German army denies report on Microsoft ban

"This report is wrong," said the ministry spokesman. "We have a general licence contract with Microsoft, and that is remaining in force." He added that various security measures, including firewalls, are being implemented in consultation with the German federal IT security agency BSI (Bundesamt für Sicherheit in der Informationstechnik), but declined to give further details.

Der Spiegel reported in its March 17 online edition that the Defence Ministry is concerned that US intelligence services could gain access to secret information. German security officials are aware that the US National Security Agency (NSA) has access to "all relevant source codes" to Microsoft software, Der Spiegel said. Authorities plan to rely on encryption technology from the German companies Siemens and Deutsche Telekom instead.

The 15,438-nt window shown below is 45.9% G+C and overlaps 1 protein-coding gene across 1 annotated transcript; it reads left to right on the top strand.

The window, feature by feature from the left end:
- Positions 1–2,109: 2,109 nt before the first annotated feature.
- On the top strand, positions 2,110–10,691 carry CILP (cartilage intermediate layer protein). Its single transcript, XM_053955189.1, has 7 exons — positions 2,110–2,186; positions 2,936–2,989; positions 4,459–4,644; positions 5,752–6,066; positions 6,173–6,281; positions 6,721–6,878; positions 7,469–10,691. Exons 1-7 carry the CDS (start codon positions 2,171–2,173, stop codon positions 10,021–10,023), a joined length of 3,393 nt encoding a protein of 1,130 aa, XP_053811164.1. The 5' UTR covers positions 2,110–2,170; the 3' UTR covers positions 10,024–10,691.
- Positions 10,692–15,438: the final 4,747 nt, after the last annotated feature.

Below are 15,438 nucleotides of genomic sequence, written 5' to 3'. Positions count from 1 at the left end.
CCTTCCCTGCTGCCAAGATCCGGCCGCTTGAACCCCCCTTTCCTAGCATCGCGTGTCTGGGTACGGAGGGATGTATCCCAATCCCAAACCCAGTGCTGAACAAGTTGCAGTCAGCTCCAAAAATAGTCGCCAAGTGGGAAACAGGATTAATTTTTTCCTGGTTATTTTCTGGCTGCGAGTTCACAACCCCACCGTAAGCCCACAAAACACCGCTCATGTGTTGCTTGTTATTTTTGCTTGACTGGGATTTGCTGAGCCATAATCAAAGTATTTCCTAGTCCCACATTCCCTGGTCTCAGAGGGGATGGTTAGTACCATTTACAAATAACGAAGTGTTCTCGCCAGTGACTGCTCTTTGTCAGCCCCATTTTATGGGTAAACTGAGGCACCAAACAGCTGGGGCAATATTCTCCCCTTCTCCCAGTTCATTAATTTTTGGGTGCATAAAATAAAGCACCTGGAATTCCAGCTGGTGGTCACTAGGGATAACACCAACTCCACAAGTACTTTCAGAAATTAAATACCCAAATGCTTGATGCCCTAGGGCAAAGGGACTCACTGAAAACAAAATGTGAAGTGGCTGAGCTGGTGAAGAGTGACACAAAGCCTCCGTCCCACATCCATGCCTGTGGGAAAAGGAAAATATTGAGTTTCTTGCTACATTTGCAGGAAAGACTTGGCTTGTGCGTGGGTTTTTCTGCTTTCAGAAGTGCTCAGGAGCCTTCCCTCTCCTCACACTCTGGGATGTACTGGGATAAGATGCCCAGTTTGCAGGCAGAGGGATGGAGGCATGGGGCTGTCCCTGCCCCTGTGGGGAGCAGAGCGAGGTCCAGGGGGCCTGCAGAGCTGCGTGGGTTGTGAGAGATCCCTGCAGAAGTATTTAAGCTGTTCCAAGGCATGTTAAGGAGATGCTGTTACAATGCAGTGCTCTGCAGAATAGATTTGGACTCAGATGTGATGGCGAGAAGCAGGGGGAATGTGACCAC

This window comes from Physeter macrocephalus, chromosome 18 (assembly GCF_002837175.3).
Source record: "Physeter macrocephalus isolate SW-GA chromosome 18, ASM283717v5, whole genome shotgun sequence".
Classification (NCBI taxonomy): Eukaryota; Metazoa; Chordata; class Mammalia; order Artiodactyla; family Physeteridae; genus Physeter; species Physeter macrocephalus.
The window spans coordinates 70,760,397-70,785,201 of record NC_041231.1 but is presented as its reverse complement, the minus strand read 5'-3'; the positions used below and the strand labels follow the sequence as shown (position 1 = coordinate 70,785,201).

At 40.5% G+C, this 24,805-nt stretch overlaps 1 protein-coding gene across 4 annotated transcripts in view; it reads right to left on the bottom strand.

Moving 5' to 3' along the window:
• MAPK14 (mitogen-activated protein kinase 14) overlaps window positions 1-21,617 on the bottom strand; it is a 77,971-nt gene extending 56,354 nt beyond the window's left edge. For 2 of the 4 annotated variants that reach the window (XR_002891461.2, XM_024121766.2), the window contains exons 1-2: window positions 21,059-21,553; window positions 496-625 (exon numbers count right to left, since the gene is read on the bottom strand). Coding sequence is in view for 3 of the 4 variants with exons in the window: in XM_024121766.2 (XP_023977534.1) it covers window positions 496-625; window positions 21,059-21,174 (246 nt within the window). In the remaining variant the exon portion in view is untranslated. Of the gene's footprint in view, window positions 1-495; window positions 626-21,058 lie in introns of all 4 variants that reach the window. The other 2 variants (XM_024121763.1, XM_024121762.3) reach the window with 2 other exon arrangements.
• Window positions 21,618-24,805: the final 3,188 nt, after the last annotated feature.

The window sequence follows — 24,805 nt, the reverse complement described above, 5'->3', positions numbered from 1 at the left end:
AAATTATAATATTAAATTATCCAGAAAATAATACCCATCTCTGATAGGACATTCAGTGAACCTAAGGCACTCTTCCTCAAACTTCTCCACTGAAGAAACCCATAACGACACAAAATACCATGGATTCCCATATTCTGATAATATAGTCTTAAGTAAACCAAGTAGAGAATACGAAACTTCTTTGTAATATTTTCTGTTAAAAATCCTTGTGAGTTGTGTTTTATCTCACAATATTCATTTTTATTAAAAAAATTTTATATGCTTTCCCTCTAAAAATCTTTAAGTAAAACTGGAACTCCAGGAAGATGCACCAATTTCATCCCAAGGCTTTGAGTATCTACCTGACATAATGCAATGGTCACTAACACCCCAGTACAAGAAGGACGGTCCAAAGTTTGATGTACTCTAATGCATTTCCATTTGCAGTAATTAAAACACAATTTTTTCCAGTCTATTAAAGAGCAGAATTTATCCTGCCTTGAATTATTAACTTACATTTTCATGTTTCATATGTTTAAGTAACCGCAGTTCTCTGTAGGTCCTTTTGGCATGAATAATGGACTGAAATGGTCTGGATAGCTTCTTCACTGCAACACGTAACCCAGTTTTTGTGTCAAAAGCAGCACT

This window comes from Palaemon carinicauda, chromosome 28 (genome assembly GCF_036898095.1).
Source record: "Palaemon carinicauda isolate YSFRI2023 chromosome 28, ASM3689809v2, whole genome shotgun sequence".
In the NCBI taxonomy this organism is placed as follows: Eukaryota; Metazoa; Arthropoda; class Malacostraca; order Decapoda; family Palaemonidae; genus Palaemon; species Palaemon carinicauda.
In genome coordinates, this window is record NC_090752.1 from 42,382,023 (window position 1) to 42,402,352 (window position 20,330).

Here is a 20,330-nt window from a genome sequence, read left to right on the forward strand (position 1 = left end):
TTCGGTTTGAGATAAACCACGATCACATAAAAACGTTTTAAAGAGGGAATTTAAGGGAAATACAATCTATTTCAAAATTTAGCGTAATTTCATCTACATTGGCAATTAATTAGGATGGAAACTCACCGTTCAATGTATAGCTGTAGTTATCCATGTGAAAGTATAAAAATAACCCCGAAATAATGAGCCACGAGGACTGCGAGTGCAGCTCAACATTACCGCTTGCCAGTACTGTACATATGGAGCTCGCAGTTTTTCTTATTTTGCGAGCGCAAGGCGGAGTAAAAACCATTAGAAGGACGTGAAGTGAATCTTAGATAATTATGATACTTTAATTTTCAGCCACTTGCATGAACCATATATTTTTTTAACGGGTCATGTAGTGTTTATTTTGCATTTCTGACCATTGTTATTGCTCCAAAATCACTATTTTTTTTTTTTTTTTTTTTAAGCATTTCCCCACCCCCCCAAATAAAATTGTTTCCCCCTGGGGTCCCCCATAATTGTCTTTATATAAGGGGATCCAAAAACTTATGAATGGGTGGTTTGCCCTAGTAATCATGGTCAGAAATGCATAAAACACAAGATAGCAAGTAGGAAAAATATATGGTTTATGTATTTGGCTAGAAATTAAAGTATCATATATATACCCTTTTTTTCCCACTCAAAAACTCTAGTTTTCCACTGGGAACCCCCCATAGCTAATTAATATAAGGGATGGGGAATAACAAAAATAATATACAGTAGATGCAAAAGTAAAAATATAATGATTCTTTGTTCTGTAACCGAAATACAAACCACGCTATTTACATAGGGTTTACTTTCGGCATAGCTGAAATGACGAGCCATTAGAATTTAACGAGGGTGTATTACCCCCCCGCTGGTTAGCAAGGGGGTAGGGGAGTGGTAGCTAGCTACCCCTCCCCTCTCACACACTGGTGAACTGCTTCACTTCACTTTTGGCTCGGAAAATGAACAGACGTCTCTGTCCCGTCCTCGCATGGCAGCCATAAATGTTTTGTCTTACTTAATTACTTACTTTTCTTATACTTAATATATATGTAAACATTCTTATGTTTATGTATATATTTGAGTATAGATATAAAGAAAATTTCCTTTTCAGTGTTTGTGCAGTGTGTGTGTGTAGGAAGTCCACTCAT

"There are no back doors in any Microsoft products," said spokeswoman Louise Conroy of Microsoft's Europe, Middle East, and Africa headquarters. "We're committed to providing secure products that can be used to protect the integrity of all our customers worldwide." Asked about reports that NSA had been given access to source codes, she would only say, "Over the years, Microsoft has had its products evaluated by independent third parties to confirm that they meet US, Canadian, and European security standards."

"In France we had such a comment in late February about NSA and software and source code," said Guillaume Tourres, a spokesman in Microsoft's Paris office. "The NSA rumour is coming back every two or three months. We are used to answering these questions."

He added that the company is in negotiations with the French government to grant access to source code. "We have a worldwide program where authorities will be able to have the source code of Windows and other Microsoft software," he said.

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Rick Perera

PC World
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